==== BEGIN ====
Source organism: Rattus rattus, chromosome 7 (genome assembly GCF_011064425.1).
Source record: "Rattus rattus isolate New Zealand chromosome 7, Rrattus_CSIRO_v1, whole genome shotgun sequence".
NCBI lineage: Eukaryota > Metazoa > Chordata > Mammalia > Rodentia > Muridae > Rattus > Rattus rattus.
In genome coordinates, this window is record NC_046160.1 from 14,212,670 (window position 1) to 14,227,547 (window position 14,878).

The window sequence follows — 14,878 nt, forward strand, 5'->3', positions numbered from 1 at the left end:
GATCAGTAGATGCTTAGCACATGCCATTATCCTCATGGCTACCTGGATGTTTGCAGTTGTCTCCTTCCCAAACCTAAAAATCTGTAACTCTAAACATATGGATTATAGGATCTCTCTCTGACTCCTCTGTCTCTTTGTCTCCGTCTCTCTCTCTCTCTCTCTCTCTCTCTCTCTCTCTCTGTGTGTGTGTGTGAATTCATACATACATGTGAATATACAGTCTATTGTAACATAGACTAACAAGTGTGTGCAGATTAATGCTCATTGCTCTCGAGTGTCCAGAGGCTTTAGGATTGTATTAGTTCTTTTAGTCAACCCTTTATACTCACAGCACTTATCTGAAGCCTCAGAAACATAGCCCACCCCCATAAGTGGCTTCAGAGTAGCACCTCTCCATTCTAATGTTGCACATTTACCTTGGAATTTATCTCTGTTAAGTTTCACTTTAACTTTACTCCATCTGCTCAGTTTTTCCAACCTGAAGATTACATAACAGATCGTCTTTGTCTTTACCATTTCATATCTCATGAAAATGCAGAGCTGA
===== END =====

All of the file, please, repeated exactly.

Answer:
Source organism: Rattus rattus, chromosome 7 (genome assembly GCF_011064425.1).
Source record: "Rattus rattus isolate New Zealand chromosome 7, Rrattus_CSIRO_v1, whole genome shotgun sequence".
NCBI lineage: Eukaryota > Metazoa > Chordata > Mammalia > Rodentia > Muridae > Rattus > Rattus rattus.
In genome coordinates, this window is record NC_046160.1 from 14,212,670 (window position 1) to 14,227,547 (window position 14,878).

The window sequence follows — 14,878 nt, forward strand, 5'->3', positions numbered from 1 at the left end:
GATCAGTAGATGCTTAGCACATGCCATTATCCTCATGGCTACCTGGATGTTTGCAGTTGTCTCCTTCCCAAACCTAAAAATCTGTAACTCTAAACATATGGATTATAGGATCTCTCTCTGACTCCTCTGTCTCTTTGTCTCCGTCTCTCTCTCTCTCTCTCTCTCTCTCTCTCTCTCTCTGTGTGTGTGTGTGAATTCATACATACATGTGAATATACAGTCTATTGTAACATAGACTAACAAGTGTGTGCAGATTAATGCTCATTGCTCTCGAGTGTCCAGAGGCTTTAGGATTGTATTAGTTCTTTTAGTCAACCCTTTATACTCACAGCACTTATCTGAAGCCTCAGAAACATAGCCCACCCCCATAAGTGGCTTCAGAGTAGCACCTCTCCATTCTAATGTTGCACATTTACCTTGGAATTTATCTCTGTTAAGTTTCACTTTAACTTTACTCCATCTGCTCAGTTTTTCCAACCTGAAGATTACATAACAGATCGTCTTTGTCTTTACCATTTCATATCTCATGAAAATGCAGAGCTGA